Predicting the Sharks' trade deadline gameplan

With just over 48 hours remaining before the NHL trade deadline, we break down the Sharks' tradeable assets and roster needs.

As we close in on yet another likely uneventful four hours of overwrought Canadian television coverage featuring six adult men speculating about the status of Ryan Whitney's left ankle (that we'll all obviously follow feverishly anyway), it's worth assessing where the San Jose Sharks stand 48 hours prior to the 2013 NHL trade deadline.

Even with the team having a decidedly firmer grip on a playoff spot than they did a week ago when Douglas Murray was shipped to Pittsburgh for a pair of draft picks, it's unlikely the Sharks see themselves as buyers to any significant degree. On a conference call with the media immediately following the Murray trade, Doug Wilson revealed an aversion to acquiring the type of rental player he's picked up prior to the deadline in seven of his eight seasons as GM:

I don’t see [a trade for a veteran scorer] happening. I think the offense is there. If it’s not – you take a look at our team. I don’t want to single out players, but there are certain players that are not having even average type of years. If they were performing at a different level, I think we’d be at a different place today. Hopefully, that changes quickly. Thinking that we’re going to give up a prospect or even a pick to bring in a guy on a rental basis is very doubtful.

Have the Sharks' four consecutive wins since that statement, three of which came against teams ahead of them in the standings at puck drop, emboldened Wilson's conviction in his team? Or have they convinced him bolstering the club with a deadline addition could be enough to take them to the promised land? Or, as is most likely the case (and commendably so), have the team's recent results had no impact on his trade deadline strategy whatsoever? I can't possibly pretend to know the answer but I can provide a position-by-position breakdown of the Sharks' inventory and needs ahead of Wednesday's 12PM deadline.


Ryane Clowe is obviously the biggest name up front likely to be moved--in fact, it would probably come as a surprise to many if he's still wearing teal when the Sharks host the Wild on Wednesday night. The first question is which team Clowe will celebrate his one-year anniversary of last scoring a National Hockey League goal with (April 5th, mark your calendars), and Boston, Montreal and New York appear to be the frontrunners. The second question is what kind of return the Sharks can expect, with a first-round pick and prospect being Wilson's presumed asking price.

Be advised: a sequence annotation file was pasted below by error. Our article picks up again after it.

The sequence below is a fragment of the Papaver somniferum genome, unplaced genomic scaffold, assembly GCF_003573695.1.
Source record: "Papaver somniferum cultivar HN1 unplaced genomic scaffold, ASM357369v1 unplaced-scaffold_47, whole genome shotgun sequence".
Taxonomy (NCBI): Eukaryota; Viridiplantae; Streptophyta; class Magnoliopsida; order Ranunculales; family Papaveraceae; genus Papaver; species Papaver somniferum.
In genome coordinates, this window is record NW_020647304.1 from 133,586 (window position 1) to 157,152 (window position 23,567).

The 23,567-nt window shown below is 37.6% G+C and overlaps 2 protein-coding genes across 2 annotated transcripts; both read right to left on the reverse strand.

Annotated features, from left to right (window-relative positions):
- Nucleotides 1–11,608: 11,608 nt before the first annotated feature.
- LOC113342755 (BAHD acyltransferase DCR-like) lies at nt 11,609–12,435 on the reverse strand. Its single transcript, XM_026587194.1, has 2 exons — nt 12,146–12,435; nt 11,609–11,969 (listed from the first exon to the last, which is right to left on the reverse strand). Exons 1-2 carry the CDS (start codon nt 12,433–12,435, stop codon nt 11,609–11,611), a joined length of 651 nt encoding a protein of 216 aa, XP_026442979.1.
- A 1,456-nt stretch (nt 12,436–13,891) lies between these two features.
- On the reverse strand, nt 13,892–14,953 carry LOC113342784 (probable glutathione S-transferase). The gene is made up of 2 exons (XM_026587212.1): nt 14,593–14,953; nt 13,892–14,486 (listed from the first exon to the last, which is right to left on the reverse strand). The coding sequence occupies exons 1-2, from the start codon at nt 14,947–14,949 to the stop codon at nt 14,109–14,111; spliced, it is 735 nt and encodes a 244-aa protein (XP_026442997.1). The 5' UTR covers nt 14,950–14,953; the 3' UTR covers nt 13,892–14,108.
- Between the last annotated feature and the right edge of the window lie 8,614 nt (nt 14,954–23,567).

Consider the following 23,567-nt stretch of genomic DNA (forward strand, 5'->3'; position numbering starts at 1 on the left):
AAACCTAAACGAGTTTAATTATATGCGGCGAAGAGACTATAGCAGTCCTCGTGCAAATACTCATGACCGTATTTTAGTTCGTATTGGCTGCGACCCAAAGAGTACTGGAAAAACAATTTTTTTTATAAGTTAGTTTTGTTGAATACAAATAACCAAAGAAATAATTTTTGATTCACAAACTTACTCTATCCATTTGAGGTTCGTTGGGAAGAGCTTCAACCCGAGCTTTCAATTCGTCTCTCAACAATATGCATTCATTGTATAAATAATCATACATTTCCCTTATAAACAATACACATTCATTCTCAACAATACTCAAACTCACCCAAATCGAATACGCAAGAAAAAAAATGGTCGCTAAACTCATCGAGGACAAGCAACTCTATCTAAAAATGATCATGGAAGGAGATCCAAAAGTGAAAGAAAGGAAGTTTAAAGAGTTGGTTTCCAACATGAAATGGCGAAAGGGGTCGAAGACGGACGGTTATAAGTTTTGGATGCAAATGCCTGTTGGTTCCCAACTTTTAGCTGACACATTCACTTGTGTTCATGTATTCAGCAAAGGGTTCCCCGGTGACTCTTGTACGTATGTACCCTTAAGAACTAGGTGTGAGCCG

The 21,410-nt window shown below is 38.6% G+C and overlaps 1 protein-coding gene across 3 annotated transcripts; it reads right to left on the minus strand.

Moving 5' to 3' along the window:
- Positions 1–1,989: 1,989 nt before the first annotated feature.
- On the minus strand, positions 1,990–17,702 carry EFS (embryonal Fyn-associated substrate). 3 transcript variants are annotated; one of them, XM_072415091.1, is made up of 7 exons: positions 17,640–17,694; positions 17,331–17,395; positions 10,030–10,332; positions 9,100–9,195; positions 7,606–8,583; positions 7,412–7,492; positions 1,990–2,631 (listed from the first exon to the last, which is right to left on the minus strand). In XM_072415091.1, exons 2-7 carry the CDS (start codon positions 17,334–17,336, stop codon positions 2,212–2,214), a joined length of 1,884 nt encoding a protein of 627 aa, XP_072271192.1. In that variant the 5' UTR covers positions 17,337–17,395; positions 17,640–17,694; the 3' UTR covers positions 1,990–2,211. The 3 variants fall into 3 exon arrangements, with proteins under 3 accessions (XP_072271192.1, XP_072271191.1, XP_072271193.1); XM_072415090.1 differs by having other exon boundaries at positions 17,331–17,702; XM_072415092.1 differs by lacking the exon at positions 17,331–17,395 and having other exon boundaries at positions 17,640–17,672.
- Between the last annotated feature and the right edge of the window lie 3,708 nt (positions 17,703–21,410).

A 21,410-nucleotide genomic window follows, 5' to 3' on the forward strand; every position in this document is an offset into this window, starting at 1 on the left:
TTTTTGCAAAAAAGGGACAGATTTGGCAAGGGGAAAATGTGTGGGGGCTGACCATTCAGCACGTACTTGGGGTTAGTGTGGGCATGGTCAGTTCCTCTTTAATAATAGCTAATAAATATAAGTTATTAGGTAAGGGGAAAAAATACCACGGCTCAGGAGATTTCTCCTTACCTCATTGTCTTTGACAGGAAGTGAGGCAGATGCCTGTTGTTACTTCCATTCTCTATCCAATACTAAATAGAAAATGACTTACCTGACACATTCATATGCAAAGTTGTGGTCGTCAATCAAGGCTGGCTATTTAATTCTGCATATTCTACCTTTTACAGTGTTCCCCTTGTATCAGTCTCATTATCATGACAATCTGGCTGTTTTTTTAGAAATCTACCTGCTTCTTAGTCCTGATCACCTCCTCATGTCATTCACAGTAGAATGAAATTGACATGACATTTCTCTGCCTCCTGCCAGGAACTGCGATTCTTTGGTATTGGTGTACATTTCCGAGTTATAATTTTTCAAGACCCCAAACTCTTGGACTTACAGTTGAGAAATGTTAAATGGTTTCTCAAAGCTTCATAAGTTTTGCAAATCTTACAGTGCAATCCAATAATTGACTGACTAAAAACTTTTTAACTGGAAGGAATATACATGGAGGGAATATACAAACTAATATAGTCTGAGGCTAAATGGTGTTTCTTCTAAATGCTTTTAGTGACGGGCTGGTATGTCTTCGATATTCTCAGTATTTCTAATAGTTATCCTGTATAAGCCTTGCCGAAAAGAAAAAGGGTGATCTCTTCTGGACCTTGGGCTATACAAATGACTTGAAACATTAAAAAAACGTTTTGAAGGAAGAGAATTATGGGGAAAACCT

The third and final question is one of where that leaves the Sharks. Clowe has been a useful player in the three games he's played since returning from injury, a span highlighted by his impressive performance on Saturday against the Coyotes. Alongside Joe Pavelski and T.J. Galiardi, Clowe has been an important element of a "third" line that Todd McLellan has trusted to take on second-tier competition while starting in the defensive zone more often than not during this homestand, a role in which they've excelled. Despite his zero goals on the season, trading Clowe will have a negative impact on the Sharks' lineup. Even if James Sheppard is moved up to spell him, icing a fourth line comprised by Andrew Desjardins, Scott Gomez and Adam Burish is a recipe that's proven disastrous throughout this season.

Of course, none of that is reason enough not to trade Clowe. The Sharks need to capitalize on a chance to revitalize their prospect pool and exploiting what's proven to be an awfully favorable market by swapping an underachieving player on an expiring contract for multiple high-value assets is decidedly a win. What might be prudent to explore is coupling a Clowe trade with the acquisition of a Clowe replacement; an undervalued third-line type who can be had on the cheap (Chris Higgins to the Canucks for a 3rd rounder at the 2011 deadline comes to mind here) would be an ideal target. Washington's Eric Fehr and Wojtek Wolski fit the bill, as does Florida's Peter Mueller and Tampa Bay's Benoit Pouliot, although the latter two are slated to become restricted rather than unrestricted free agents this July and therefore might be more costly.